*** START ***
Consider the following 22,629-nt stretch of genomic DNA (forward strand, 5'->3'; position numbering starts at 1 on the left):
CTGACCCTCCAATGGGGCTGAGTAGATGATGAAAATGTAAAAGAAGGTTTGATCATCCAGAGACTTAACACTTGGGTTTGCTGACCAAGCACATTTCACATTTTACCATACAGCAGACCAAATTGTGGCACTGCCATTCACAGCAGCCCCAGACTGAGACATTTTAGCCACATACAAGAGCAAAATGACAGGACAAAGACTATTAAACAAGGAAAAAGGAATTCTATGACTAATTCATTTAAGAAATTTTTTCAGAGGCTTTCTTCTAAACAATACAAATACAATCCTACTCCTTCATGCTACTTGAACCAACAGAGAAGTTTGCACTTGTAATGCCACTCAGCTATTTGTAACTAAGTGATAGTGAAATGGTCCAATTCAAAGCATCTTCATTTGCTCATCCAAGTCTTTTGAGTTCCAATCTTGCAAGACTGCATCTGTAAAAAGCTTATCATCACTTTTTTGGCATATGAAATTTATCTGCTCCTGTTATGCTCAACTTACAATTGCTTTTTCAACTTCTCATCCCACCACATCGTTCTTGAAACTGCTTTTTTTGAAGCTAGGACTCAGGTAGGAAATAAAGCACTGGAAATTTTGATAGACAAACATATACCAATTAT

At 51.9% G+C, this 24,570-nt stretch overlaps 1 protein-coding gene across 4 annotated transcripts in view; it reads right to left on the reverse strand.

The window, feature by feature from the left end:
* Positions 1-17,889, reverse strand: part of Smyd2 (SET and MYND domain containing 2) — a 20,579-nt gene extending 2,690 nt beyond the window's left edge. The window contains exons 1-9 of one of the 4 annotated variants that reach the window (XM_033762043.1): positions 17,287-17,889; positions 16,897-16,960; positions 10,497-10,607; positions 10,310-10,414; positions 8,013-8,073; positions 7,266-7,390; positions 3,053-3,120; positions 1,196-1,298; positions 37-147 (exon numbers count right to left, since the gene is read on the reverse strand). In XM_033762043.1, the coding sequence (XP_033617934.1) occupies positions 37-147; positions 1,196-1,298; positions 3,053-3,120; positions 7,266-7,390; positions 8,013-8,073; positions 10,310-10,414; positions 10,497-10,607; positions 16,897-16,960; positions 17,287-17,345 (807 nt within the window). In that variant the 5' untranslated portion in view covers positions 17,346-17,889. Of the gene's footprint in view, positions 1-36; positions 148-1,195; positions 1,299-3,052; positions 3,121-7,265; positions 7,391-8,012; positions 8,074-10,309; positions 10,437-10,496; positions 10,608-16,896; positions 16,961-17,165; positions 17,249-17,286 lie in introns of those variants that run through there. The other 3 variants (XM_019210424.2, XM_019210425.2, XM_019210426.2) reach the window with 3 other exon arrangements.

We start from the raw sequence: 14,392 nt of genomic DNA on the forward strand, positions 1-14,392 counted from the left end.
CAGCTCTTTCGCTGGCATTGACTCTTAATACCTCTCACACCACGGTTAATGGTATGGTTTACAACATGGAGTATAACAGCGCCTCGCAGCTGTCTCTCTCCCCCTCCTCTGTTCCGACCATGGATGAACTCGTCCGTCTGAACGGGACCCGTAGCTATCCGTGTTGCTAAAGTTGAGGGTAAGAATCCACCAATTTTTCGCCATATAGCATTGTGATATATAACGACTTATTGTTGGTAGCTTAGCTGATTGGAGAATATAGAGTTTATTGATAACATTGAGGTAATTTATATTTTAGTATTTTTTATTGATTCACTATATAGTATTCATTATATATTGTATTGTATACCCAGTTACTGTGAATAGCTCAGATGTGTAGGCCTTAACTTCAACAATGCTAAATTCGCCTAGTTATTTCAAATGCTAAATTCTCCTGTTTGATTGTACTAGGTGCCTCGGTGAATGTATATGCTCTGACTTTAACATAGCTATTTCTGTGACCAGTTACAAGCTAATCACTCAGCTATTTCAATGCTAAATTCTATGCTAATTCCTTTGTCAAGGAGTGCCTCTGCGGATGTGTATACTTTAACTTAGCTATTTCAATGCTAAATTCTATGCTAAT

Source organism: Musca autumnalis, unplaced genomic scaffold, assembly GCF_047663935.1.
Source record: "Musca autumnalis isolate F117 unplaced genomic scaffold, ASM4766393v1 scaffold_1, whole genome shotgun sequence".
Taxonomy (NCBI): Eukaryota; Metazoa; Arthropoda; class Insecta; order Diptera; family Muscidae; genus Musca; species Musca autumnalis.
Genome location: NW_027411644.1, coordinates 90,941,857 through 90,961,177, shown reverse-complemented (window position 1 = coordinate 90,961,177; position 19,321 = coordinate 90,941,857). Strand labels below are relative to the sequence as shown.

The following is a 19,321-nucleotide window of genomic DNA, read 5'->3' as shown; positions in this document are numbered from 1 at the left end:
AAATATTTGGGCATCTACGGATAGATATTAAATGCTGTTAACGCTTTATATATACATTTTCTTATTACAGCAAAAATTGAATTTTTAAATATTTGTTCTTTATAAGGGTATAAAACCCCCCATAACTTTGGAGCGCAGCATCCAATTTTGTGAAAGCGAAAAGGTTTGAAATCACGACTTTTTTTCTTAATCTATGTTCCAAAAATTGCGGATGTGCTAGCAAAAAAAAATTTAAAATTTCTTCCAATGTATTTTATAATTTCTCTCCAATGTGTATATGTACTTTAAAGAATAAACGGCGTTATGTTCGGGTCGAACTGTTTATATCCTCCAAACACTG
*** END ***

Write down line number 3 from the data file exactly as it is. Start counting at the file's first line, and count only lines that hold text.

At 51.9% G+C, this 24,570-nt stretch overlaps 1 protein-coding gene across 4 annotated transcripts in view; it reads right to left on the reverse strand.